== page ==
1 ABC championship (1905-AE)
First ABC Tournament Classic Division Team Champions (1961)
With a victory in the World’s Invitational Tournament and the top spot on the PBA money-list, Carter was elected Bowler of the Year a record sixth time.
1. Don Carter, St. Louis . . . . . . . . 776
2. Dick Weber, St. Louis . . . . . . . 659
3. Billy Golembiewski, Detroit . . . . 575
4. Ray Bluth, St. Louis . . . . . . . . . 466
5. Joe Joseph, Detroit . . . . . . . . . 406
6. Dick Hoover, St. Louis . . . . . . . 375
7. Harry Smith, St. Louis . . . . . . . 322
8. Glenn Allison, Chicago . . . . . . . 230
9. Billy Welu, St. Louis . . . . . . . . . 152
10. Don Ellis, Houston . . . . . . . . . . 82
The poster told the story. Bill Shaul was coming!
There was a picture of a blading, 60-ish gent in glasses, with a cheery grin on his face. The text went on, in that breathless style of the 1940s, to notify all present that Bill Shaul would appear in this very bowling establishment! He would be available to give instruction, to fit bowling balls, to explain the Shaul Method of Spare-Making—for one week only! His engagement was being sponsored by Ebonite, as the company’s “contribution to better bowling.”
For over two decades, Bill Shaul roamed America with his one-man bowling medicine show. He was a promoter and a pioneer. In the long history of tenpins, he was the first truly professional instructor.
Born in Brooklyn in 1883, Shaul learned bowling as a pinboy. His first ambition was to be an opera singer. After touring with some traveling companies, he landed a baritone spot at the Boston Opera. Then he took a few years out to study for the ministry, followed by a stint running the music program at a Vermont school.
Always there was bowling. In 1923 Shaul settled in Syracuse, opening his own lanes. A good but not great bowler, he finished as high as third place in the ABC Singles and also competed in the 1929 International Tournament in Sweden.
Meanwhile, to lure more patrons to his lanes, Shaul began giving lessons. His success convinced him he could earn a living as a full-time, traveling instructor.
Teaching bowling was something new. Jimmy Smith, Floretta McCutcheon, Joe Falcaro, and a few others were already on tour, rolling exhibition matches, doing trick shots, and giving a few pointers. But as star performers, they concentrated on showing off their skills, with any instruction an afterthought. A novice who came to Smith for a lesson might spend the whole time watching Jimmy demonstrate how it was done, without getting to roll a shot himself.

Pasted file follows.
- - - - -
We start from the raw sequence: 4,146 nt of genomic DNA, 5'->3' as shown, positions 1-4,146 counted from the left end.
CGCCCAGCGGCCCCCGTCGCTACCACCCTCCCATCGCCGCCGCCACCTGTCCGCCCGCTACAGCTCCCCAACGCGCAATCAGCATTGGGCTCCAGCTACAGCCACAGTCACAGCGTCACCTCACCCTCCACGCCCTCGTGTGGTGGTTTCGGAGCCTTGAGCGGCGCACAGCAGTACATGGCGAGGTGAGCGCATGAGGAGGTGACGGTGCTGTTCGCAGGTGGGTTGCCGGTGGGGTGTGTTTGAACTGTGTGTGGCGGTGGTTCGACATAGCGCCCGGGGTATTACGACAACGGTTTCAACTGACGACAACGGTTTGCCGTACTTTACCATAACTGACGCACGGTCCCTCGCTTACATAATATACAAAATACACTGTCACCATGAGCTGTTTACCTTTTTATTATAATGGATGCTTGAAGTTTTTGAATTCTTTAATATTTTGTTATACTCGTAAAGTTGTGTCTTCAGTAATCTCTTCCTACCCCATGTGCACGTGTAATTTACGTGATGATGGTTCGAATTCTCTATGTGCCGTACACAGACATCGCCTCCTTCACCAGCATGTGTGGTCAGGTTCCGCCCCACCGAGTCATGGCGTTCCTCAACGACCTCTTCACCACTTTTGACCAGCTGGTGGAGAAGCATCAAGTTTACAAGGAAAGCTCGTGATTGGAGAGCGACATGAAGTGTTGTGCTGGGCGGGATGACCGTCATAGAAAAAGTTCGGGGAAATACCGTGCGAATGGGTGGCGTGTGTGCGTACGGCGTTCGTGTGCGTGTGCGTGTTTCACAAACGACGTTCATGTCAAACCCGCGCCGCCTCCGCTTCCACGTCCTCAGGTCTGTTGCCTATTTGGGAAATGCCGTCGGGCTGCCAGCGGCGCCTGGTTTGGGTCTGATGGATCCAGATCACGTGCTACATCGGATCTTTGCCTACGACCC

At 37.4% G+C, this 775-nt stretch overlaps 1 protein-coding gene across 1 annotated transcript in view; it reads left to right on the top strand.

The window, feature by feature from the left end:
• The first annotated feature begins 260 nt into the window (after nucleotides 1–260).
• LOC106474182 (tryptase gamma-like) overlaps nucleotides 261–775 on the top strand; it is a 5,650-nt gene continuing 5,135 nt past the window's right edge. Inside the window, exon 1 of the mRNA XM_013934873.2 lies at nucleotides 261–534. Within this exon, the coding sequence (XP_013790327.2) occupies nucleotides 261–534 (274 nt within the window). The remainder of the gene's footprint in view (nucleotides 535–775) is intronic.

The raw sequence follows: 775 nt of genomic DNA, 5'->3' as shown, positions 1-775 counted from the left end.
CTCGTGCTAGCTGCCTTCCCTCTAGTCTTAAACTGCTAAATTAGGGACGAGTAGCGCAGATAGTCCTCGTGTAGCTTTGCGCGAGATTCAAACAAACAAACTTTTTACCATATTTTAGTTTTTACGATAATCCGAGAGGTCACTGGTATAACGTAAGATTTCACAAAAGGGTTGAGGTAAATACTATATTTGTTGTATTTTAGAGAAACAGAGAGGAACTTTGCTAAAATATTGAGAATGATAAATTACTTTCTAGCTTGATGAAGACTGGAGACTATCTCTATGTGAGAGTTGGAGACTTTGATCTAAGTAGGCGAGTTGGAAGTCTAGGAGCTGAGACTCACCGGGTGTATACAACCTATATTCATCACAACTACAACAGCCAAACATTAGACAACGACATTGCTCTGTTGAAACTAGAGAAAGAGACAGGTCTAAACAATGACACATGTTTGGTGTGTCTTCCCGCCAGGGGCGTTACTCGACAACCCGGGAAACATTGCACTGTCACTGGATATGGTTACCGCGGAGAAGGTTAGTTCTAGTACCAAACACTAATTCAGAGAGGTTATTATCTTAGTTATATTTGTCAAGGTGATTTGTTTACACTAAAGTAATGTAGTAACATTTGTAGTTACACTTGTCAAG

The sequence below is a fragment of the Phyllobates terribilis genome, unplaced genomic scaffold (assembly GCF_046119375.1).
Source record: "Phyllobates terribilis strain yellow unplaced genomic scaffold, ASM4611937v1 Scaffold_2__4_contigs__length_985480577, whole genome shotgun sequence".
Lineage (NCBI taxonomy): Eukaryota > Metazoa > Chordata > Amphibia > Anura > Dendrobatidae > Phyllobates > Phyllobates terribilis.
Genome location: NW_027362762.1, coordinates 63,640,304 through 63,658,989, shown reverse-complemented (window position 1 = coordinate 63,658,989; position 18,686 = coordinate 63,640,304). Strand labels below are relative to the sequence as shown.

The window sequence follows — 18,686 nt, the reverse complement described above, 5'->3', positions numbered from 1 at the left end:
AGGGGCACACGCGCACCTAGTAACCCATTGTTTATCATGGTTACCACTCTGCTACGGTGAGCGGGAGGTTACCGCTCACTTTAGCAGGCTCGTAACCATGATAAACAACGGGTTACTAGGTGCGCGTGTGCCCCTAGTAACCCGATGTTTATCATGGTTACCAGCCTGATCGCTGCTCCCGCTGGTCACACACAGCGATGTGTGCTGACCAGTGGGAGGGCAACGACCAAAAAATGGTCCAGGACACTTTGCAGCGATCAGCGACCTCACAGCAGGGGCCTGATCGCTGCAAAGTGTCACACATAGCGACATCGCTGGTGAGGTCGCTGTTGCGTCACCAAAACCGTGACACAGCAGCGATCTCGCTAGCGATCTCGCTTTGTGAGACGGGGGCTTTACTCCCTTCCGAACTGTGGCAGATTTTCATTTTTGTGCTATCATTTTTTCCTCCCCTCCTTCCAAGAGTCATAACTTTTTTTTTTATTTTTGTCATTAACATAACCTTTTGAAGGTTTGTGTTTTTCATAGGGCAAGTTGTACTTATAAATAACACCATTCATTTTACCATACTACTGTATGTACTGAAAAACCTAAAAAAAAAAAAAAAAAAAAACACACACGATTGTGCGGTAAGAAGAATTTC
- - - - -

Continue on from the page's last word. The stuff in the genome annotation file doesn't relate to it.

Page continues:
Shaul shifted the emphasis. He didn’t care whether he impressed his students, only that they learn something useful. When he ran a clinic he was not selling Bill Shaul; he was selling the game.
Ebonite signed him in 1936 and his tours went nationwide. Besides bowling centers, Shaul appeared in theatres, school auditoriums, department stores, and military bases. In Cleveland he gave demonstrations for 24,000 high school students. He taught blind veterans to roll the ball straight ahead by having them mimic the military salute. He appeared on the first-ever bowling telecast.
His shows were always entertaining. Shaul traveled with the latest high-tech graphic devices—which meant a chalkboard, flip charts, and colored bowling pins. At the start of each session, he distributed copies of his booklet Better Bowling: How It’s Done. During his first year with Ebonite, he ran through 1.2 million of them.
His theories were the simple, meat-and-potatoes of bowling that would nourish generations of new players—squared shoulders, natural speed, pendulum armswing, uniform delivery. His spare-making method was basically aiming cross-alley and turning your body toward the target. All standard stuff today. But that’s because Shaul spread his message so widely.
He died in 1955, on the eve of the great bowling boom he’d helped usher in. Of all the million-plus people he had worked with, the gentle Shaul had mostly fond memories. However, he did relish telling the story of a heckler who’d confronted him in Columbus, Ohio.
He was moving through his presentation when a guy in the front row piped up, “I can do that!” This happened several times—Shaul would make a point, and the loudmouth would shout, “I can do that!”
Finally Shaul stopped and told the audience he had just been reminded of something from his opera days. With that he opened his mouth wide and emitted an ear-piercing yodel, a 30-second, three-octave, virtuoso performance.
Then he turned to the heckler, smiled sweetly and asked, “Can you do that?”
First published in Bowlers Journal in June 1994.